A Brony Tale

Vancouver-based voice artist Ashleigh Ball has been the voice of numerous characters in classic cartoons such as Care Bears, Strawberry Shortcake, Cinderella and more. When Ashleigh was hired to voice Apple Jack and Rainbow Dash for Hasbro's fourth series to use the My Little Pony name - My Little Pony: Friendship Is Magic - she had no idea she would become an Internet phenomenon and major celebrity to a worldwide fan-base of grownups. Bronies are united by their belief in the show's philosophy. This documentary gives an inside view of the Pony fan-world, and an intimate look at the courage it takes to just be yourself...even when that means liking a little girls' cartoon.


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  • ★★★½ review by Karl von Randow on Letterboxd

    Films look so great these days. This little documentary about a fringe fandom should not look so polished. And not just the picture, but really nice title cards and graphics while reading emails too. Simple. Bold. On theme for the subject matter. Bravo!

    The bronies are presented sympathetically, while the protagonist reassures the audience with her persistent doubts. The protagonist, Ashleigh Ball, is the voice artist for two of the ponies; the invited guest of Bronycon in New York.

    It seems that bronies are always trying to sell the show on its virtues, like a nutritional guide on a box of breakfast cereal. Or if not sell: validate their choice. Maybe that's for the audience's benefit? It's not easy being different, but there's a stronger desire here that enables bronies to buck the norm. Something that's plain when middle-class, normal looking white boys with their whole lives in front of them latch onto something like this. Something? I can't work out what to call it. A hobby?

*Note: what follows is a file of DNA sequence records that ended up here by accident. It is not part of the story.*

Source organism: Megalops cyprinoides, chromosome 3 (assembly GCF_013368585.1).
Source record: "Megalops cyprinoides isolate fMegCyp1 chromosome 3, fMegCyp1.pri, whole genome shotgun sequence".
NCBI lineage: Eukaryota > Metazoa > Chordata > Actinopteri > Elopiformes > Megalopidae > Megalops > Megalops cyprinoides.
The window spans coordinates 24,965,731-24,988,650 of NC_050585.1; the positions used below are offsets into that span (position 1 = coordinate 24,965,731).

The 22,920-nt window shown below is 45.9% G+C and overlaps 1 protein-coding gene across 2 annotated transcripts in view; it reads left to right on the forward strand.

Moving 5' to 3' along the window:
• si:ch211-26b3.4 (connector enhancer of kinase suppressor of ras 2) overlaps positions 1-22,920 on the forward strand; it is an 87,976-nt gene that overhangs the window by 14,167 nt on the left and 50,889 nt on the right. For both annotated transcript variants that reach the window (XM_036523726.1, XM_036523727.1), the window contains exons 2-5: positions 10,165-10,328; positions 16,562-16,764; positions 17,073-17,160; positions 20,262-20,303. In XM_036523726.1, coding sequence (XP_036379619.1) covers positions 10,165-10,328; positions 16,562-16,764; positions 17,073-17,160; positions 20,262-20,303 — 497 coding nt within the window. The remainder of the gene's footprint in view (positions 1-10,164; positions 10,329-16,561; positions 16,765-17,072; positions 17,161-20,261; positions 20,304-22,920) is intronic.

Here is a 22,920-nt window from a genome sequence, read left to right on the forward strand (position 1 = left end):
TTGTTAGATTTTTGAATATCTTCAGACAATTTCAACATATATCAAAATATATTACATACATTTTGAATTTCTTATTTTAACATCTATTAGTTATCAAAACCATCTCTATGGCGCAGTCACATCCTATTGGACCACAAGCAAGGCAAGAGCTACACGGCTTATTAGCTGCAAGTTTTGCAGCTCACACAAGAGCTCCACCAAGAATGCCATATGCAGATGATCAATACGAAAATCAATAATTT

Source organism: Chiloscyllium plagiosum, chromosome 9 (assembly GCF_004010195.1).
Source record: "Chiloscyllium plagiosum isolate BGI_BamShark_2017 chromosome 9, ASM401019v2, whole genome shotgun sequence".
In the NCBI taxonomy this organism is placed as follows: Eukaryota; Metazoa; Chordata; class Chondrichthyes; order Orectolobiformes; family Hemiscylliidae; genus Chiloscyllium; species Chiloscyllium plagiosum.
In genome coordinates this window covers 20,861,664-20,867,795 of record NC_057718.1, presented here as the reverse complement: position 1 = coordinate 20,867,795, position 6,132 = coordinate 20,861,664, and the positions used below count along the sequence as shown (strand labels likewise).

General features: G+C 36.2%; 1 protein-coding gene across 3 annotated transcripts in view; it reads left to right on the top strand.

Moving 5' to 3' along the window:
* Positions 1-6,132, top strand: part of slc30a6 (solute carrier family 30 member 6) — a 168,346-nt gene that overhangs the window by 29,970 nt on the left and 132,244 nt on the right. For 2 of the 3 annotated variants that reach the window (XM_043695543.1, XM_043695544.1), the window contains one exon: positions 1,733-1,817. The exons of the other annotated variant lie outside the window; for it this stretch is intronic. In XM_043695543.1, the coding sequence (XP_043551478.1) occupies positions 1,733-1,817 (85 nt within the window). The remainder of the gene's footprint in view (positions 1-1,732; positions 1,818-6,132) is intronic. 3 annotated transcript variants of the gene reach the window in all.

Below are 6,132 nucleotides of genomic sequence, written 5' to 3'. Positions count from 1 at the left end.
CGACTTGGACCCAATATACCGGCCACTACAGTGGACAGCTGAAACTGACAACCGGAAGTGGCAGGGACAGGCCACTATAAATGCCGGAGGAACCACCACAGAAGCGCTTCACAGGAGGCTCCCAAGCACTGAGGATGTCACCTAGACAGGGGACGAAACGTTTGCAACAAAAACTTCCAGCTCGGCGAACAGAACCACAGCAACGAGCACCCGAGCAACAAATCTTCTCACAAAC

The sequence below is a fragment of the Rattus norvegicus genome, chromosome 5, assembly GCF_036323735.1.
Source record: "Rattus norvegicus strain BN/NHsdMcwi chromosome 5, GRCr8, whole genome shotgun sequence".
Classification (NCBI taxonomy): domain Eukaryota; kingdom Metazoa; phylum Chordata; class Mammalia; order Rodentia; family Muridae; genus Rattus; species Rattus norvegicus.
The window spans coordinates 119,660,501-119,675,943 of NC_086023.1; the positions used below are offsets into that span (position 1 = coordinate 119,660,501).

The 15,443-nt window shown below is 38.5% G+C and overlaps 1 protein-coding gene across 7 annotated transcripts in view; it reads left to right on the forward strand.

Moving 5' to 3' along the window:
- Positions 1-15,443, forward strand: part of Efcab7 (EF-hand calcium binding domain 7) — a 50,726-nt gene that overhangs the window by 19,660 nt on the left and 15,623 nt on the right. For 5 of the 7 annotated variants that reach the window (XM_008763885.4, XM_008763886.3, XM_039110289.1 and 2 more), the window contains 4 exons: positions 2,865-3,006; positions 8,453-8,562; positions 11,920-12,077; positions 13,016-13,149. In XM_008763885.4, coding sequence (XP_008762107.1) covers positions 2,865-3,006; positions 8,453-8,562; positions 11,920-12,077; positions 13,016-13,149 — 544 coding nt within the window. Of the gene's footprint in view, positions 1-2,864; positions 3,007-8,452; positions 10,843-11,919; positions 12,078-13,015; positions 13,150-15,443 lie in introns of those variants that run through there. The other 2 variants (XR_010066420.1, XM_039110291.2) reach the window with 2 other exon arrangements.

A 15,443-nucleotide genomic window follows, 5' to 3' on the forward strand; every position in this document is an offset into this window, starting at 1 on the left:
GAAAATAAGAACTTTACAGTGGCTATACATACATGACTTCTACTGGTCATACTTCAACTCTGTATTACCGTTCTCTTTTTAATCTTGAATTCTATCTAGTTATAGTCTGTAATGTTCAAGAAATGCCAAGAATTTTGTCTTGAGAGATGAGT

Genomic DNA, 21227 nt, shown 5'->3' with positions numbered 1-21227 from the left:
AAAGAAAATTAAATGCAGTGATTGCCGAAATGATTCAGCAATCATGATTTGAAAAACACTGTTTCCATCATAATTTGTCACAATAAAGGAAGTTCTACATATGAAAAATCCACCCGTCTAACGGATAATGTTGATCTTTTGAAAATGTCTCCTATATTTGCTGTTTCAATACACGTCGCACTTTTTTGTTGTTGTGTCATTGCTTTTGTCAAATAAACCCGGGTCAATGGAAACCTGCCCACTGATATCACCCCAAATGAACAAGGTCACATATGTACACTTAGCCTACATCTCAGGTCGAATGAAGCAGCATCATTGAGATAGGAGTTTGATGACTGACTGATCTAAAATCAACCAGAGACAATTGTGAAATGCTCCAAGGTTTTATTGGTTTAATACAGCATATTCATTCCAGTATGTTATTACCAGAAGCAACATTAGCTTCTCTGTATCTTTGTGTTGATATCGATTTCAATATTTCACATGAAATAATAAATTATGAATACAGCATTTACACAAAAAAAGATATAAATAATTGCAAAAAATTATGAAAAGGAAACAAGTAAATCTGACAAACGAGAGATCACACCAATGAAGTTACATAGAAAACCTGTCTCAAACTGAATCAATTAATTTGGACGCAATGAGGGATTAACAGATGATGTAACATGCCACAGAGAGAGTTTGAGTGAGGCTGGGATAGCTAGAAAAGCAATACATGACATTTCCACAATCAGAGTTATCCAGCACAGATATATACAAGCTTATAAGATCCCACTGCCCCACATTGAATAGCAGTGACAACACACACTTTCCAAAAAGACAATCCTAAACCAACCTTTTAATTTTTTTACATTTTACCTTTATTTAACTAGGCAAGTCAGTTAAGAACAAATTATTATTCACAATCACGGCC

There's so many of them! And they're quite sweet really. Odd? Definitely. One or two I felt might have been taking me for a ride. Is this whole thing a big joke? It doesn't seem so.

    Fortunately Ball, in spite of being inexperienced at conventions, delivers the perfect responses to questions that we suspect she has no knowledge of, and to thunderous applause. Does a voice artist actually watch the show?

    This film is fun. Go in with an open mind, and maybe like me you'll pencil in a little date with the first episode for another night. I hear it's a good one and you'll need to watch the second straight away. Don't worry, it's the fourth or fifth before you're hooked.

  • ★★★½ review by Crawlspace Dweller Matt on Letterboxd

    "The pervert alarm for sure went off in my head at first when I heard about it."

    I am not a brony. Not at all. When all of this stuff started I did actually give it the benefit of doubt and watched an episode but it didn't do anything for me. To me it's just some girls' show.

    Generally I don't have anything against bronies. I don't care if any grown guy likes to watch that show. I actually even think the brony community inhabitats some good musicians.

    But you just can't deny that there is a big portion of nasty creeps in this fandom, clopping to pony drawings, dreaming about Rainbow Dash's butt, making weird MLP themed masturbation toys and things like that.

    And I also can't deny that I spend a lot of time laughing over brony/MLP parodies on the internet. Hell, Hotdiggedydemons PONY.MOV series is some of the funniest animated bullshit I have seen.

    I didn't plan on watching yet another brony documentary. Most of them just glorify the fandom and talk about how great the show and the fans are over and over again.